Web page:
Crowdfunding is coming to biofuels. On August 3, 2014, Bio Revolution America launched a 45 day Indiegogo crowdfunding campaign to fund its biofuels projects in Appalachia and within one week is reporting reaching 30 percent of their goal. The company has developed a Bio extractor machine that has they believe has the potential to change the face of biofuel manufacturing. The extractors are made in America, have six years of field testing and are patent pending.
According to Bio Revolution America, the machine extracts 100 percent carbon neutral bio oil and byproducts from plants using a cold oil extraction process. Cold oil extraction uses no chemicals or solvents and leaves everything in its natural, organic state. The bio-oil can then be used in foods, as biodiesel and the pressed meal can be used for cosmetics, medicine and more.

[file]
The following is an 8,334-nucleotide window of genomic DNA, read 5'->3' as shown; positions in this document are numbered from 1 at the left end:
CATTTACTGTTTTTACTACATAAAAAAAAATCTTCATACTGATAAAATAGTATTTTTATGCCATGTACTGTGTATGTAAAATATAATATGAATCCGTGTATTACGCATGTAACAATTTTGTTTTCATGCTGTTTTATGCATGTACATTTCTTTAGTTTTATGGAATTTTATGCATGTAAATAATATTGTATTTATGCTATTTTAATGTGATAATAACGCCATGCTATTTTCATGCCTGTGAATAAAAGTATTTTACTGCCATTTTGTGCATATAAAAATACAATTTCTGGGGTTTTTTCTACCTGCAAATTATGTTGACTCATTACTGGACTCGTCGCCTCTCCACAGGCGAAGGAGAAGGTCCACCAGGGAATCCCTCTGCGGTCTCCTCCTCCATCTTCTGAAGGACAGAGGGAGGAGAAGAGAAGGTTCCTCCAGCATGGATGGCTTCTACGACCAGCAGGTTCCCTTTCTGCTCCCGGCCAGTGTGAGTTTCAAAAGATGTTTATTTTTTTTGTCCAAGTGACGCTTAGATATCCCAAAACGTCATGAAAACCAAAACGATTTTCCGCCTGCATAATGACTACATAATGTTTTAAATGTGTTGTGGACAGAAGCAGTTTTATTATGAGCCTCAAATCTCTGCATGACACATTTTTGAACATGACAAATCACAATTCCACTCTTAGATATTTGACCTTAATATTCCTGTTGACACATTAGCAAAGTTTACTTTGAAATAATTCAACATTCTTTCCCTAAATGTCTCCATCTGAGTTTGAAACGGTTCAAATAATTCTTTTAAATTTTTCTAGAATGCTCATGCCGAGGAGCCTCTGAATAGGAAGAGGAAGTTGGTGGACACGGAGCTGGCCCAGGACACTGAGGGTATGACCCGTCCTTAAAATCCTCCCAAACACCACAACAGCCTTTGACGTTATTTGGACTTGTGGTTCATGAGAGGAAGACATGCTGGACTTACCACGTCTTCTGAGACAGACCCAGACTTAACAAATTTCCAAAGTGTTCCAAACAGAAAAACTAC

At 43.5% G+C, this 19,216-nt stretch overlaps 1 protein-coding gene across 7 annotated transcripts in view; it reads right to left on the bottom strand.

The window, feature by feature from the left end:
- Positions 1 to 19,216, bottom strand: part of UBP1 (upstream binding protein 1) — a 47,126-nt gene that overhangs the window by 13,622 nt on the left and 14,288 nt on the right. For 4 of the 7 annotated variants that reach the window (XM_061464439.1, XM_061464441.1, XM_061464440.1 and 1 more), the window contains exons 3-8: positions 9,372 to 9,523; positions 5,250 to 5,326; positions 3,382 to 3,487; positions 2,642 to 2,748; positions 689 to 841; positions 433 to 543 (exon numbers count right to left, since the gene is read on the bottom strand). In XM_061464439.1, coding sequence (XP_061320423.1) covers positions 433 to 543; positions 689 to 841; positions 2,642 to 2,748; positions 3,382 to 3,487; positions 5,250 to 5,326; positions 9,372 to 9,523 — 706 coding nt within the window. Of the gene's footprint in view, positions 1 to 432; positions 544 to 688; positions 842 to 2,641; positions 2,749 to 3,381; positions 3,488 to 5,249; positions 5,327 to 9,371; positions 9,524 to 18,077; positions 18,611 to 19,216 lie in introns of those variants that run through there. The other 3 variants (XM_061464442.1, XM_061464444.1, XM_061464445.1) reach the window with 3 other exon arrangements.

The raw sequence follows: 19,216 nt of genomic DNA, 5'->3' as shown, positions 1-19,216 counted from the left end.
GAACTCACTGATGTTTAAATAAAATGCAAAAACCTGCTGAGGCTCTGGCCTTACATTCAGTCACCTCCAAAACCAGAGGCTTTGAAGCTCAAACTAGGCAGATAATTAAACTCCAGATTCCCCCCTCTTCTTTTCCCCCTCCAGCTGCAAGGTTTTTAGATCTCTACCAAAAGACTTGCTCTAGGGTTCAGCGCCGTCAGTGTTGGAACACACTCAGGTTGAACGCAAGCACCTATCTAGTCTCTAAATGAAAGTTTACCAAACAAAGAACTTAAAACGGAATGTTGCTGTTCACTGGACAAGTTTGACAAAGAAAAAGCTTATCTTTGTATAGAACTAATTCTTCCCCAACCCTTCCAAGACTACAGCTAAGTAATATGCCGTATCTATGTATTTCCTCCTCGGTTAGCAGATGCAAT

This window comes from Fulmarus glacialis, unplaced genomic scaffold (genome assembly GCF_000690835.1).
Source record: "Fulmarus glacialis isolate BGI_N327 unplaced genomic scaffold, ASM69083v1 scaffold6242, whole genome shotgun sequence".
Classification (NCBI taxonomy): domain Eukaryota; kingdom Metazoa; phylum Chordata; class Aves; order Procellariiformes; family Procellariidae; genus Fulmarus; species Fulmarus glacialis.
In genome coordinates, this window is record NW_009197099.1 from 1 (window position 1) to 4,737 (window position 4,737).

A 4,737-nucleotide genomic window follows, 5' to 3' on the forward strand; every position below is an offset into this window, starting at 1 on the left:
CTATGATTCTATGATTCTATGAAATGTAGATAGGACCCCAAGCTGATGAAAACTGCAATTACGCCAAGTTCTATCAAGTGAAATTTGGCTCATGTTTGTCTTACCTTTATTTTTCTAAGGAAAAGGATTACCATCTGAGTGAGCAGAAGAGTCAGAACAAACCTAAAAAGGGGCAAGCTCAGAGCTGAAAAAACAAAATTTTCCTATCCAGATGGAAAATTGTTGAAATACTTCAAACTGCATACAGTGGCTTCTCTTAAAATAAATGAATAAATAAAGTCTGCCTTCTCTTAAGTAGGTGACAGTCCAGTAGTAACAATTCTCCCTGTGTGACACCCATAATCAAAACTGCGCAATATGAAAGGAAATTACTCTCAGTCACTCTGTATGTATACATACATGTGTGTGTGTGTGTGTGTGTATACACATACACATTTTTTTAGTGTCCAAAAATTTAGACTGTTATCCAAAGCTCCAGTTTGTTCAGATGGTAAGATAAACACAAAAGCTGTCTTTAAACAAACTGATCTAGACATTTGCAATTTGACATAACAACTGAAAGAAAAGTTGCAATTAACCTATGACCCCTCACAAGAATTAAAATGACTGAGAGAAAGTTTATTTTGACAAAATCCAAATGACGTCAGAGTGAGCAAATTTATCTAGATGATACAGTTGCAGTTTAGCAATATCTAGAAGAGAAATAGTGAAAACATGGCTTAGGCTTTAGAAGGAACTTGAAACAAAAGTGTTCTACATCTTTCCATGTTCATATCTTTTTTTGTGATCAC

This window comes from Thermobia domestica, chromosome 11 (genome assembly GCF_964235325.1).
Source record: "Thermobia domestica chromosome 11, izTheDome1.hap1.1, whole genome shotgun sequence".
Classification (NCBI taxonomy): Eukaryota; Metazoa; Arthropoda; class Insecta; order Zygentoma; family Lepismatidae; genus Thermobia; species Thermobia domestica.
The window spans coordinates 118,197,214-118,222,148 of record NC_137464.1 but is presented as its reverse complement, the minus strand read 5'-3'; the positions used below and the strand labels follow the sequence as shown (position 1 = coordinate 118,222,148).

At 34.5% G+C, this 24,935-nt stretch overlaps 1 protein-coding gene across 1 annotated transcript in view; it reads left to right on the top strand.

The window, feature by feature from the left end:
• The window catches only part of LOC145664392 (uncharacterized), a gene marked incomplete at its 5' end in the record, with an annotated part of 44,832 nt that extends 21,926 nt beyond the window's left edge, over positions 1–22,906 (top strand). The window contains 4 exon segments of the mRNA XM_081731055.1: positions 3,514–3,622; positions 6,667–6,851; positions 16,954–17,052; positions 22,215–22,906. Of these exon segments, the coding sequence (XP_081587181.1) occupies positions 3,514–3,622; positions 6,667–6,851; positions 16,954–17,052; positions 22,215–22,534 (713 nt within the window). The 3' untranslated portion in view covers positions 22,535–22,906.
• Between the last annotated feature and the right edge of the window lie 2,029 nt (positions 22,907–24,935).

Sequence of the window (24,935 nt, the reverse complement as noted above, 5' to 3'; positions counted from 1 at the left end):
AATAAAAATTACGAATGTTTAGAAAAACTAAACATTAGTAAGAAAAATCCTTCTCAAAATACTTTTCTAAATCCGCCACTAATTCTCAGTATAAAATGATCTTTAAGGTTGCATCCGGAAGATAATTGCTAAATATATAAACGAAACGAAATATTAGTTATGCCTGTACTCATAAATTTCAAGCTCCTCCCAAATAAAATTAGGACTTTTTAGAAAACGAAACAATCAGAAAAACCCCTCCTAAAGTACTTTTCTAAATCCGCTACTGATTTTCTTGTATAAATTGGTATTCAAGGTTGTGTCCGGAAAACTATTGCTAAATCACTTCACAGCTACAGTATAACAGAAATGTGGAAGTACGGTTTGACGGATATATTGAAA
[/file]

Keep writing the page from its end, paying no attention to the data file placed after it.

“There has probably never been a time in the history of America when something this important could happen,” said Bio Revolution America spokesperson Randall Richards. “Everyone wins! We help create jobs and income in the poorest parts of the U.S., We help save the environment, and become the world’s leader in pure, green, bio technology on a large scale!”
Upon reaching their Indiegogo funding goal they plan to help farmers in Appalachia plant seeds this fall so that the plants can be harvested in the spring 2015. The initial outreach is taking place in Appalachia, but will expand from there to the Midwest and Western U.S. in the next year.